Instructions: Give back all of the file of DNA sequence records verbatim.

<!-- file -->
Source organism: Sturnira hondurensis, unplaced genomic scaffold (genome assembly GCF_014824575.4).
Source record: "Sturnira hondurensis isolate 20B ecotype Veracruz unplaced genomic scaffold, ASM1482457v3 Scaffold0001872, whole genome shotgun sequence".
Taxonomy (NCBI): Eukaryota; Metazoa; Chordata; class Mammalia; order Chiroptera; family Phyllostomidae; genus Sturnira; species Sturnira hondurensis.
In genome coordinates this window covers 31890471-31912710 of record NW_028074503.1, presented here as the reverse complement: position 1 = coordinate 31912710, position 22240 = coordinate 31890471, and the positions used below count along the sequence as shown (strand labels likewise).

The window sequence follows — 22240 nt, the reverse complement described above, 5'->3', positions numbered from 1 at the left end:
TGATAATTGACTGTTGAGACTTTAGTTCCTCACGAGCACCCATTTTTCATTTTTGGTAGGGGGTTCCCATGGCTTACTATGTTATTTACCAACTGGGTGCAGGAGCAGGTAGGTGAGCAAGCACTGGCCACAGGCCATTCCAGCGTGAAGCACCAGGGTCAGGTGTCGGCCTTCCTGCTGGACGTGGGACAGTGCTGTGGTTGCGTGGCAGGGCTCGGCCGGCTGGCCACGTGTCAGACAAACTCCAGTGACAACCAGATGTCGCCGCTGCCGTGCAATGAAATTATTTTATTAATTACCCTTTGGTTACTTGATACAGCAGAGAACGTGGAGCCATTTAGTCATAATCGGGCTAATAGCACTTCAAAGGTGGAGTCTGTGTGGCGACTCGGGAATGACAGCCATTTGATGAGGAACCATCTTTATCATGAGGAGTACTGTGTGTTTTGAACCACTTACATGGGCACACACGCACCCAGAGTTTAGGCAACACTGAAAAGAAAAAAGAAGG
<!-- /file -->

Source organism: Sturnira hondurensis, unplaced genomic scaffold (genome assembly GCF_014824575.4).
Source record: "Sturnira hondurensis isolate 20B ecotype Veracruz unplaced genomic scaffold, ASM1482457v3 Scaffold0001872, whole genome shotgun sequence".
Taxonomy (NCBI): Eukaryota; Metazoa; Chordata; class Mammalia; order Chiroptera; family Phyllostomidae; genus Sturnira; species Sturnira hondurensis.
In genome coordinates this window covers 31890471-31912710 of record NW_028074503.1, presented here as the reverse complement: position 1 = coordinate 31912710, position 22240 = coordinate 31890471, and the positions used below count along the sequence as shown (strand labels likewise).

The window sequence follows — 22240 nt, the reverse complement described above, 5'->3', positions numbered from 1 at the left end:
TGATAATTGACTGTTGAGACTTTAGTTCCTCACGAGCACCCATTTTTCATTTTTGGTAGGGGGTTCCCATGGCTTACTATGTTATTTACCAACTGGGTGCAGGAGCAGGTAGGTGAGCAAGCACTGGCCACAGGCCATTCCAGCGTGAAGCACCAGGGTCAGGTGTCGGCCTTCCTGCTGGACGTGGGACAGTGCTGTGGTTGCGTGGCAGGGCTCGGCCGGCTGGCCACGTGTCAGACAAACTCCAGTGACAACCAGATGTCGCCGCTGCCGTGCAATGAAATTATTTTATTAATTACCCTTTGGTTACTTGATACAGCAGAGAACGTGGAGCCATTTAGTCATAATCGGGCTAATAGCACTTCAAAGGTGGAGTCTGTGTGGCGACTCGGGAATGACAGCCATTTGATGAGGAACCATCTTTATCATGAGGAGTACTGTGTGTTTTGAACCACTTACATGGGCACACACGCACCCAGAGTTTAGGCAACACTGAAAAGAAAAAAGAAGG